Wardrobe: Collar Schemes
Shirtmaker Ignatious Joseph once phoned a client of his every Monday for three weeks, seeking feedback on an orange-and-light-blue Egyptian cotton shirt that he had made for him. “Does it fit well? Have you had any problems with the collar? Do you like the color or would you prefer something else?” Joseph would ask, determined to find any flaw so that he could fix it before delivering his next shirt.
Born in Sri Lanka and now based in Düsseldorf, Germany, the 52-year-old designer is a frenetic and assertive character. He wears custom-made, slim-cut suits, fancy-patterned vests, and always a pair of red shoes (a habit that began when he was a boy), all of which help him achieve the air of an English dandy. Joseph also possesses a certain charm and an entrepreneurial bent that have enabled him to establish his collection, labeled Ign. Joseph, in Bergdorf Goodman, Barneys New York, and about 130 other premium retailers worldwide in a short period of time.
Joseph, who has a degree in hotel management, entered the fashion business only nine years ago, after spending more than 20 years in the hospitality industry working for the Hotel Intercontinental chain, mainly in the Middle East. While working in the hotels, Joseph often was dismayed by the lack of style that he observed among the guests. Many had wealth, but few conveyed any elegance. “When I set out to create this collection,” he says, “I was thinking about what a man could wear to inspire others.”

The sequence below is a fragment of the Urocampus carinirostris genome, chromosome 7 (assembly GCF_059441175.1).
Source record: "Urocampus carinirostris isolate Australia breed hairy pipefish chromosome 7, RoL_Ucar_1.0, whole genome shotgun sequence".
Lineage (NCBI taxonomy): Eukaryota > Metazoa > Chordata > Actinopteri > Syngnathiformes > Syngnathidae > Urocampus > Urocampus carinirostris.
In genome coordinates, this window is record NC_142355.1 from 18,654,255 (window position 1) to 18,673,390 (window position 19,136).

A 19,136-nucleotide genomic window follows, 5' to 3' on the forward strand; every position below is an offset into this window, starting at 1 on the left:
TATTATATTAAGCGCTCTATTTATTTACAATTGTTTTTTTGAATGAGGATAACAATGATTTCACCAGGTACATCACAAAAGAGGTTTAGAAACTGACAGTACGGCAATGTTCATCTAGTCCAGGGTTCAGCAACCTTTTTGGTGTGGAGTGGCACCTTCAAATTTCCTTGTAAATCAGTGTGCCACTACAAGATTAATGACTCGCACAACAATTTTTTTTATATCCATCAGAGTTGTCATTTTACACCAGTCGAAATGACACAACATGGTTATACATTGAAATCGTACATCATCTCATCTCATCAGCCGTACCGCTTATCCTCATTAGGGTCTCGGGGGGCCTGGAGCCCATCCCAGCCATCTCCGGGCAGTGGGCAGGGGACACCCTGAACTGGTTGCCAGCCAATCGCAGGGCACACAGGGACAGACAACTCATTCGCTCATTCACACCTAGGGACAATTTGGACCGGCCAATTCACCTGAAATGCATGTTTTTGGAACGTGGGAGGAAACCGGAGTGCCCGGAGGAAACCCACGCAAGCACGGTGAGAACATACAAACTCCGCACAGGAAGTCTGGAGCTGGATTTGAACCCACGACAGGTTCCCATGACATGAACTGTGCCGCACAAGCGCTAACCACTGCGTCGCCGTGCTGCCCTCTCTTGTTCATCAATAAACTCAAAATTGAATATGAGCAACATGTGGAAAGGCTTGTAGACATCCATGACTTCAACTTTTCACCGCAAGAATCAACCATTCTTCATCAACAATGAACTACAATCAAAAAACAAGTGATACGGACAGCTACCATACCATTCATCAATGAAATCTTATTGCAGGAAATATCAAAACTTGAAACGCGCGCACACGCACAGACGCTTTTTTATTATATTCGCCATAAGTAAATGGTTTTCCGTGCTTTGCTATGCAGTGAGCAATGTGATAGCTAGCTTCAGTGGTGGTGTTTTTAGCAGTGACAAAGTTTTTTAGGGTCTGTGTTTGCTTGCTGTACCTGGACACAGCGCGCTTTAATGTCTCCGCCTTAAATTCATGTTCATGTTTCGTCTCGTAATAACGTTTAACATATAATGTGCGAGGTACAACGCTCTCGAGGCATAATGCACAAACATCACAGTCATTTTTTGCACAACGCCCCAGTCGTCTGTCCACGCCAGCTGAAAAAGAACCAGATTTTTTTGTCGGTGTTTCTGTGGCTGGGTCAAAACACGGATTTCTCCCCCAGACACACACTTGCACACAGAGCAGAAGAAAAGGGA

Joseph has no formal fashion training, but he did spend time dissecting shirts by Kiton, Borrelli, and other top Italian brands, to study their quality and workmanship, before he adopted the youthful, high-collared, sporty shape that distinguishes his collection. “I use only Egyptian cotton, and all my shirts have thick mother-of-pearl buttons, because flat buttons just don’t shout quality to me,” says Joseph. His shirts, which feature such style details as shirred back yokes, are priced from $200 for ready-made to $600 for custom orders. Joseph offers seven different collar designs, including his distinctive nonfused, curved cutaway style. “The shoulders of my shirts are cut like a Kiton jacket,” he points out, revealing his enthusiasm for the slim-cut, Neapolitan jacket silhouettes that influence his designs. In fact, many of his earliest shirts were manufactured in a small factory in Tuscany that specializes in Neapolitan-style shoulders and high, fitted armholes. But in 2003 the demand for his shirts forced him to take his business to a larger manufacturer in Lugano, Switzerland.
The increased output plus the launch of a handmade necktie collection at the end of 2003 enabled Joseph to triple his earnings last year, which prompted Ernst & Young to nominate him for its 2005 Entrepreneur of the Year honor. “Now,” says Joseph, “I’m known for more than just being the man with the red shoes.”